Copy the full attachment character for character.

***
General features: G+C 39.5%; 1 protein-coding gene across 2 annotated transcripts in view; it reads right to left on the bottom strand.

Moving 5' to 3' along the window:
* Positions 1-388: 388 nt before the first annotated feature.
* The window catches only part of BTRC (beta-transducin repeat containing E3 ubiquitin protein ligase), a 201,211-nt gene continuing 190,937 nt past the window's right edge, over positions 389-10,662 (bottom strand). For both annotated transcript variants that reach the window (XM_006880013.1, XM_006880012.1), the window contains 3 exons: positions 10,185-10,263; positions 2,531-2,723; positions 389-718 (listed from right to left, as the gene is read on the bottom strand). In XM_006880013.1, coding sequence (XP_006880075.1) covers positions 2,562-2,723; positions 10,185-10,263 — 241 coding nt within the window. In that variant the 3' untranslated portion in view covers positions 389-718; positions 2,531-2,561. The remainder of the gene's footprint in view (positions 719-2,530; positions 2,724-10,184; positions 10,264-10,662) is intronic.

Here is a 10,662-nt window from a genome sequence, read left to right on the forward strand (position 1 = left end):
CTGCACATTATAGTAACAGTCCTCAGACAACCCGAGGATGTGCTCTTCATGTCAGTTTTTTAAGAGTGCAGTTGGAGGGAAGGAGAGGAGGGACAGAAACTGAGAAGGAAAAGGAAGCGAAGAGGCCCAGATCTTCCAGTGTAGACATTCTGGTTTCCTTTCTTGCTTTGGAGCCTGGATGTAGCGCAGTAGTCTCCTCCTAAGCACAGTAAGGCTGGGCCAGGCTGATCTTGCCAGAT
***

General features: G+C 39.5%; 1 protein-coding gene across 2 annotated transcripts in view; it reads right to left on the bottom strand.

Moving 5' to 3' along the window:
* Positions 1-388: 388 nt before the first annotated feature.
* The window catches only part of BTRC (beta-transducin repeat containing E3 ubiquitin protein ligase), a 201,211-nt gene continuing 190,937 nt past the window's right edge, over positions 389-10,662 (bottom strand). For both annotated transcript variants that reach the window (XM_006880013.1, XM_006880012.1), the window contains 3 exons: positions 10,185-10,263; positions 2,531-2,723; positions 389-718 (listed from right to left, as the gene is read on the bottom strand). In XM_006880013.1, coding sequence (XP_006880075.1) covers positions 2,562-2,723; positions 10,185-10,263 — 241 coding nt within the window. In that variant the 3' untranslated portion in view covers positions 389-718; positions 2,531-2,561. The remainder of the gene's footprint in view (positions 719-2,530; positions 2,724-10,184; positions 10,264-10,662) is intronic.

Here is a 10,662-nt window from a genome sequence, read left to right on the forward strand (position 1 = left end):
CTGCACATTATAGTAACAGTCCTCAGACAACCCGAGGATGTGCTCTTCATGTCAGTTTTTTAAGAGTGCAGTTGGAGGGAAGGAGAGGAGGGACAGAAACTGAGAAGGAAAAGGAAGCGAAGAGGCCCAGATCTTCCAGTGTAGACATTCTGGTTTCCTTTCTTGCTTTGGAGCCTGGATGTAGCGCAGTAGTCTCCTCCTAAGCACAGTAAGGCTGGGCCAGGCTGATCTTGCCAGAT